Why interviews are about to get tougher – and how to deal with it

Things can get pretty competitive on the job market these days. Only the top 2% of job applicants even get an interview, according to the President of Job Market Experts.

Gone are the days when hiring managers were looking simply for the right qualifications, a decent amount of relevant work experience, glowing references from previous employers and the ability to express yourself well in the interview to boot.

Let’s be honest, applying for a new job has never been an easy process, as the list above will testify. What hurdle could you possibly be asked to jump through next, you ask? It’s actually something you can do very little about – your personality.

In a bid to find the perfect fit for the office, employers are increasingly introducing personality tests, or psychometric tests, as part of the job application process. Business Insider claims that more than 60% of hiring managers are now using some sort of personality test to sift through candidates, such as The Caliper Profile, The WorkPlace Big Five Profile and The 16PF.

How to increase your likelihood of passing a personality test.

It’s actually not in your best interest to ‘cheat’ a personality test. You don’t want to wind up in a job you hate, surrounded by people you don’t get along with, and personality tests are designed to make sure this doesn’t happen.

Choose wisely

It’s not about passing or failing. The first way to boost your chances is to pick the right job. Ultimately, you’ll be spending a great deal of your time in this environment and it really should suit you.

If you don’t like confrontation, or find rejection stressful, don’t go for a high-pressure environment such as sales, where confidence and persistence win out.

Apply for jobs where you think you’ll be a good fit, culture-wise. Will you fit in with the attitudes and values of your new company and workmates? If the answer is yes, then you can look forward to greater job satisfaction, job performance and job longevity.

Know the difference between hard skills and soft skills

In a nutshell, hard skills refer to skills, qualifications and knowledge that can be learnt. Soft skills are personal attributes such as:

Communication skills
Decision making
Leadership Skills
Problem-solving and creativity
Ability to work under pressure

It is actually these attributes that the personality tests are designed to reveal. You can increase your chances of success by identifying which of these you have, and working on the others.

How do you improve soft skills? A lot of these skills are linked with a person’s emotional intelligence – the ability to be aware of your own emotions and be able to control them and express them, whilst being empathetic towards other people’s feelings and be able to react to them.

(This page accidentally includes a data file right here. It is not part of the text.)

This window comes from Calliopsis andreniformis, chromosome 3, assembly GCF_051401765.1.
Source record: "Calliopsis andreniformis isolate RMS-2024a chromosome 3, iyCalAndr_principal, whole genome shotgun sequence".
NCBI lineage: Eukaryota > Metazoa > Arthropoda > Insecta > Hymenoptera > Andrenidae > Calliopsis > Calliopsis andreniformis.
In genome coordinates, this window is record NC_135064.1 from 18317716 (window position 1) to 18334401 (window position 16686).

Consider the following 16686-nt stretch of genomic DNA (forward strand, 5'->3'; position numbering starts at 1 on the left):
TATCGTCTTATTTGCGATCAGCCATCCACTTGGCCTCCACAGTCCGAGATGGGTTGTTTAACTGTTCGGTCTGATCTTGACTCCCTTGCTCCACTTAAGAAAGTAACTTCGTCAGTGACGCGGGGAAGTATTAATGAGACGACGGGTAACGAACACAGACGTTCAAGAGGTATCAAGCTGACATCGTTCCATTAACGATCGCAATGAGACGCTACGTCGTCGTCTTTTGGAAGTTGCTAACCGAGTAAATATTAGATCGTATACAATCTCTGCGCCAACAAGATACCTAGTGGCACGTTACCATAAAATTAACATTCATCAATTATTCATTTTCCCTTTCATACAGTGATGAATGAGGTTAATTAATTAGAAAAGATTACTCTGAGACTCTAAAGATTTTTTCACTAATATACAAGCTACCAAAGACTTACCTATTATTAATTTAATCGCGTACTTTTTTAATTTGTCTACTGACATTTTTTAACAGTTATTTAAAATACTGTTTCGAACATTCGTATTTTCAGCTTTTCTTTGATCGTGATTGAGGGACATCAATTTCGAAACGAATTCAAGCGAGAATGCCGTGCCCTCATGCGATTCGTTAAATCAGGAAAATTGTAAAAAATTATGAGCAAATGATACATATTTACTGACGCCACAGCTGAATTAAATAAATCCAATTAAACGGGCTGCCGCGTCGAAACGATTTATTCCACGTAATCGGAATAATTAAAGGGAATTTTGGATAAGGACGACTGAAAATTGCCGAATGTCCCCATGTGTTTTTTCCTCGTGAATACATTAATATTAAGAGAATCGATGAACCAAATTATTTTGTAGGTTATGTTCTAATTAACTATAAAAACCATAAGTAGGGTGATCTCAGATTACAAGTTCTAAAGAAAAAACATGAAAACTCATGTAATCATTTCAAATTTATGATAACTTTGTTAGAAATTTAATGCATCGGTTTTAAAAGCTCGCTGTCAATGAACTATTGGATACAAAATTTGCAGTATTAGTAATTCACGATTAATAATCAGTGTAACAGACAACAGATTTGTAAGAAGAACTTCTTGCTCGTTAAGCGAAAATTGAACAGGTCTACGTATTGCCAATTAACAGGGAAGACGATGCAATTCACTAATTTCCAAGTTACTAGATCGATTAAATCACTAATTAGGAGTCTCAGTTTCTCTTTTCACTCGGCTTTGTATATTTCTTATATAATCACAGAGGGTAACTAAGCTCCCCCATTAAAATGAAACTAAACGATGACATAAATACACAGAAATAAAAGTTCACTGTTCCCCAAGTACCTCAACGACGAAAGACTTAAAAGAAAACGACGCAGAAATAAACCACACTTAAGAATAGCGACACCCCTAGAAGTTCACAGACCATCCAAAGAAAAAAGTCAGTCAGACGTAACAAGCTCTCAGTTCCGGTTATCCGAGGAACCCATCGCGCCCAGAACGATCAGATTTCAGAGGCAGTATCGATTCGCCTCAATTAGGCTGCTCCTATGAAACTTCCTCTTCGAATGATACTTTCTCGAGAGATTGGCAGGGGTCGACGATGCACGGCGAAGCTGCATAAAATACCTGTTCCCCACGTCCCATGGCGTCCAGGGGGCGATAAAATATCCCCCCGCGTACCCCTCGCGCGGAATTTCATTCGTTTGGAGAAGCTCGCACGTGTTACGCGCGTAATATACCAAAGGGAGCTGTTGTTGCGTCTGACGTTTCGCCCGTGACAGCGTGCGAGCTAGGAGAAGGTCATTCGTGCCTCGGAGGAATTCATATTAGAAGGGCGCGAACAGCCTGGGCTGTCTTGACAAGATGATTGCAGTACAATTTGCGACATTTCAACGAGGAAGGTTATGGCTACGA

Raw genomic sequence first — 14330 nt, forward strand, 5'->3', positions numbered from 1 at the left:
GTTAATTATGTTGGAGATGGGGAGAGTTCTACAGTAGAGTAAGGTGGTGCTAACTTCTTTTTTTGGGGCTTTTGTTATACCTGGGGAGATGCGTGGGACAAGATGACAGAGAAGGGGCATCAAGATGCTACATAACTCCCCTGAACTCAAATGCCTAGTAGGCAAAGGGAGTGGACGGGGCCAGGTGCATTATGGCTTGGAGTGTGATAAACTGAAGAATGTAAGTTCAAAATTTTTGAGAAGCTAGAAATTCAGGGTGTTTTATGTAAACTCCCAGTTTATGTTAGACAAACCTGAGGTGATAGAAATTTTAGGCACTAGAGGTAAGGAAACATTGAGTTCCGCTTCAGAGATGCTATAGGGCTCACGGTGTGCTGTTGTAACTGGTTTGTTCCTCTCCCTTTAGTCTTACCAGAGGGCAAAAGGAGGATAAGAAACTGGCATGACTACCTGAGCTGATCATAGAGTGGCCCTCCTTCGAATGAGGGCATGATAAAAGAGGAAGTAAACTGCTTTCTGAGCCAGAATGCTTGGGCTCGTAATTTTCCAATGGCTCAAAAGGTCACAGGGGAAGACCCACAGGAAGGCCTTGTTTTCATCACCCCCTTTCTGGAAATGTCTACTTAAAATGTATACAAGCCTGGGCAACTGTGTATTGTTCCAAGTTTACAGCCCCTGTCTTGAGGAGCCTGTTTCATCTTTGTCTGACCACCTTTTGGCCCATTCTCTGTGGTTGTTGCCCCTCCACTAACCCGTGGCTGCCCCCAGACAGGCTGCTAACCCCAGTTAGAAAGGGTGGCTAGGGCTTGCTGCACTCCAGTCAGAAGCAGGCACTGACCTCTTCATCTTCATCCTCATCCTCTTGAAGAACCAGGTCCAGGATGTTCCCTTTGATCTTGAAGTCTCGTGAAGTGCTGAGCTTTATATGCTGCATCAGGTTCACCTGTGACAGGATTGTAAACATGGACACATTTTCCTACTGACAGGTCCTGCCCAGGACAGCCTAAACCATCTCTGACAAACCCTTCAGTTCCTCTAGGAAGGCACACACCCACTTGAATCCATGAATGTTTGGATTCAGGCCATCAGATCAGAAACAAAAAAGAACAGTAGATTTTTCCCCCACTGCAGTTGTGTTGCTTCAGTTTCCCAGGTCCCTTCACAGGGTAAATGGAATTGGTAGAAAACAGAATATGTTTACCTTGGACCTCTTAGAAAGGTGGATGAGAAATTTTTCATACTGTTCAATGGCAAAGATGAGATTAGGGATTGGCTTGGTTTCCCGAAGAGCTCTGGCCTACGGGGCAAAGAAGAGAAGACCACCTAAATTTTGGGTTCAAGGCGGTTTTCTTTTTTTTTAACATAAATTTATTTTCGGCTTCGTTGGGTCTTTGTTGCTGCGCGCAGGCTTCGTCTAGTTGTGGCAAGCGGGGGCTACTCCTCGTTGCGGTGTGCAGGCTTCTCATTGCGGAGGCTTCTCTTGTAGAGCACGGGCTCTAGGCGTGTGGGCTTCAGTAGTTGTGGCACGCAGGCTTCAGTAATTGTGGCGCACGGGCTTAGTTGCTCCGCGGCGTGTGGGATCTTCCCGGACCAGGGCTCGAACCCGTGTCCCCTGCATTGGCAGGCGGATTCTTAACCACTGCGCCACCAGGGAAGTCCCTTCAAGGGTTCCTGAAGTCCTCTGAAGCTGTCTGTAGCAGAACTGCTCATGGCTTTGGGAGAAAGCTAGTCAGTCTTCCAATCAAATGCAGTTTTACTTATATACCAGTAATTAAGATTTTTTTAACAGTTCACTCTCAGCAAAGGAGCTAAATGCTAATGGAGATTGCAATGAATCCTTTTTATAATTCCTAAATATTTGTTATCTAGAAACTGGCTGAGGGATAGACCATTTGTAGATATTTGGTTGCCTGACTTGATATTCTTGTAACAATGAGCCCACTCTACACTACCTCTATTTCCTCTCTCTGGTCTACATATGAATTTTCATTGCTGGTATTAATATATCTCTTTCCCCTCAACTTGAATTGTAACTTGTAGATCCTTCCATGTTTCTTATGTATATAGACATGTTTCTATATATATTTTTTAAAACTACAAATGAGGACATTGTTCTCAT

Master this, and you can master the soft skills that employers are looking for.

Know how personality tests measure your personality

Personality tests work by using your behaviour in different situations in the past to predict how you’ll perform in the future. This sounds a lot like traditional job interview questions. If you’ve ever been asked ‘how would you behave in this situation?’ or ‘what would you do if?’ in a job interview, you’ll be familiar with this concept.

However, psychometric tests go a little deeper than this. They may ask much more complicated questions, which may not even be related to the job. Here’s some examples of psychometric questions from the three tests we mentioned earlier:

The Caliper Profile

Select one statement that reflects the viewpoint most like yours. Then, from the remaining choices, select the one statement that least reflects your viewpoint.
A. I don’t necessarily need to define and control the agenda.
B. It’s almost never necessary to hurt other people’s feelings.
C. I’m usually the first person to strike up a conversation with strangers.
D. I would never step over others in order to ensure my own success.

This question assumes that if you align most with ‘a,’ you’re controlling, if you answer ‘b’ you’re sensitive, ‘c’ then you’re sociable or affable, and ‘d’ indicates aggressiveness.

If you align least with ‘a’ it assumes you are compliant or passive, ‘b’ then you could be apathetic or strong, ‘c’ then you’re introverted or reserved and ‘d’ indicates you are easy going or diplomatic.

The WorkPlace Big Five Profile

True or False: I am uneasy when receiving praise

This is designed to identify confidence and pride, but also humility, depending on the workplace setting.

The 16PF

On television, I usually prefer watching an action movie than a program about art. 
A) Often
B) ?
C) Rarely

The idea behind this question is that if you choose ‘often’ you’re more likely to be fast-focused, and if you choose ‘rarely’ you’re more likely to be creative. If you choose the question mark, either you’re equal or aren’t sure.

Clearly, psychometric tests such as these make some pretty big assumptions about your personality based on your answers, which could be misleading if applicants give the answers they think the company wants to hear.

The best advice we can give is just to be honest, and work on your soft skills, which will ultimately make you more employable.